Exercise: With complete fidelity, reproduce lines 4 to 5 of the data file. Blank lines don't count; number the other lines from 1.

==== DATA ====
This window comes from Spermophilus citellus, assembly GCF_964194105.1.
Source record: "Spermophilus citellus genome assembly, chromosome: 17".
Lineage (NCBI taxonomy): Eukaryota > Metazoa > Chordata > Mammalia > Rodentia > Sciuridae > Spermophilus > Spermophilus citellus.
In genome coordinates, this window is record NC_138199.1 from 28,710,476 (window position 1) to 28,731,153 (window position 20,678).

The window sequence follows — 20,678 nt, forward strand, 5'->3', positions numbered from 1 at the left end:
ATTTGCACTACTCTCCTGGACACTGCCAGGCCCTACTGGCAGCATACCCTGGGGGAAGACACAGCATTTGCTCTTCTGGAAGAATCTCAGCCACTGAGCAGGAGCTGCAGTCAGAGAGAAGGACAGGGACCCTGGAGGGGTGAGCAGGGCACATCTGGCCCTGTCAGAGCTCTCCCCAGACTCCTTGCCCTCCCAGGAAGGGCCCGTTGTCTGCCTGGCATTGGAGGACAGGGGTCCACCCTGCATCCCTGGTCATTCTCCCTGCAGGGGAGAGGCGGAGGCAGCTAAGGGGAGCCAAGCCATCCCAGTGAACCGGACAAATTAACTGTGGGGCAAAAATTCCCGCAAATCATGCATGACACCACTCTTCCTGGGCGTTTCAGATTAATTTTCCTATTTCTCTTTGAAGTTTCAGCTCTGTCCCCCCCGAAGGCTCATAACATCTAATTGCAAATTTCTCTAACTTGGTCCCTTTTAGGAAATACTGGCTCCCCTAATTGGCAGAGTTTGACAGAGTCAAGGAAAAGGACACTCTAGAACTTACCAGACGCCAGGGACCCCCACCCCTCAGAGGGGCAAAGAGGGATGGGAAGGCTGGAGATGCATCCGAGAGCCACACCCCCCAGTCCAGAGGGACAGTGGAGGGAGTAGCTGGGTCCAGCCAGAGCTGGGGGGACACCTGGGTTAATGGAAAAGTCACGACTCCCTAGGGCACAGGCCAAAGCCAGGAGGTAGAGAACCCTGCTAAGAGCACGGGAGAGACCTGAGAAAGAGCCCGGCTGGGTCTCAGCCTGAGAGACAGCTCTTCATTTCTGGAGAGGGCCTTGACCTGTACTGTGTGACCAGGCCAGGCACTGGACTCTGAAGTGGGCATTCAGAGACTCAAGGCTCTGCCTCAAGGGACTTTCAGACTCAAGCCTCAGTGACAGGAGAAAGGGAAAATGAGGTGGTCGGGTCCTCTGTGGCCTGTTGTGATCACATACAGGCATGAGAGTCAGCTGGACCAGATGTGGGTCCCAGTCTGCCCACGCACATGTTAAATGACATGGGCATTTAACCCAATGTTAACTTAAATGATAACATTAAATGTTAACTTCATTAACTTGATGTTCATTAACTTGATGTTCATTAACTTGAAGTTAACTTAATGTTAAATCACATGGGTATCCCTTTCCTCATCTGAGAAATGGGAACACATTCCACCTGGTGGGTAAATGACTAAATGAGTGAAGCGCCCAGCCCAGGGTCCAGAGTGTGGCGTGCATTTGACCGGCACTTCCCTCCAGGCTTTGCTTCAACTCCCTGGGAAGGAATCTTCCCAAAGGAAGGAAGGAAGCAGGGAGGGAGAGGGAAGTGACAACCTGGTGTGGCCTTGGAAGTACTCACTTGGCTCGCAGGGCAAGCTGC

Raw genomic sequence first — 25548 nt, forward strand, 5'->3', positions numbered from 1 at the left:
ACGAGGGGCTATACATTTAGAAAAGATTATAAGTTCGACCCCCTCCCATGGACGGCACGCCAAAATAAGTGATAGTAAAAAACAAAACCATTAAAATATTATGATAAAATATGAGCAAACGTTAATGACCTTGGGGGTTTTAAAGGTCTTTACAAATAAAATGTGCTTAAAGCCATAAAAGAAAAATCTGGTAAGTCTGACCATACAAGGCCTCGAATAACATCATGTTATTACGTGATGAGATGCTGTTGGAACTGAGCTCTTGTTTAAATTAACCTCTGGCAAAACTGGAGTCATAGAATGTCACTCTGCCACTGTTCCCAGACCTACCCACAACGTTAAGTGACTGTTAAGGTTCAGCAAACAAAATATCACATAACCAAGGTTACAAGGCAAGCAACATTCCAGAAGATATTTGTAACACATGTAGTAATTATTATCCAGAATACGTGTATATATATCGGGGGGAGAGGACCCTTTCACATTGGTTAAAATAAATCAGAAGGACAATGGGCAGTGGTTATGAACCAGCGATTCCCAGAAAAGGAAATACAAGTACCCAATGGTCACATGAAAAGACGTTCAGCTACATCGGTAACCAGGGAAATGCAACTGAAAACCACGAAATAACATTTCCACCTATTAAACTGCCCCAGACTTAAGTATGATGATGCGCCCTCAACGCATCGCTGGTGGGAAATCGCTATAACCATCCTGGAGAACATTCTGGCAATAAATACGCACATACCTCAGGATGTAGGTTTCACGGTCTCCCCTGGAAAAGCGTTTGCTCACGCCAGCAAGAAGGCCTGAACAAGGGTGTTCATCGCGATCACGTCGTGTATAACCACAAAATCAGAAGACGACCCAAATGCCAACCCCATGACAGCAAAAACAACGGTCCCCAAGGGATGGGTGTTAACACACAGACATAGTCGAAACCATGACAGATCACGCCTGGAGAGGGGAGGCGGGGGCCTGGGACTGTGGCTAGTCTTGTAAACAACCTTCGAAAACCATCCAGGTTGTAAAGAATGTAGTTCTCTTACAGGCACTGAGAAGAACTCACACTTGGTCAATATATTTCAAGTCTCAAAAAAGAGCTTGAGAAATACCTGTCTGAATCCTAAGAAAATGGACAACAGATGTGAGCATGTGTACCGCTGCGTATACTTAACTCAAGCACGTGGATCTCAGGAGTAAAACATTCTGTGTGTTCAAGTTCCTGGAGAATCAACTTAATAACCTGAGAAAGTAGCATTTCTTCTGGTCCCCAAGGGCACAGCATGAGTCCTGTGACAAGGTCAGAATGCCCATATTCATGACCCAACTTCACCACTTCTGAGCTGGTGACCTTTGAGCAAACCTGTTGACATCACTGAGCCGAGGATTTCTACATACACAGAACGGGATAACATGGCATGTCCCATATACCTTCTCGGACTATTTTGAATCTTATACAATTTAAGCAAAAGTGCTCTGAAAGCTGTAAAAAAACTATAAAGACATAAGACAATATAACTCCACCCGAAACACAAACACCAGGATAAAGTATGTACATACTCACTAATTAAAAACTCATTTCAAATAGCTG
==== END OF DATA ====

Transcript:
In genome coordinates, this window is record NC_138199.1 from 28,710,476 (window position 1) to 28,731,153 (window position 20,678).

The window sequence follows — 20,678 nt, forward strand, 5'->3', positions numbered from 1 at the left end: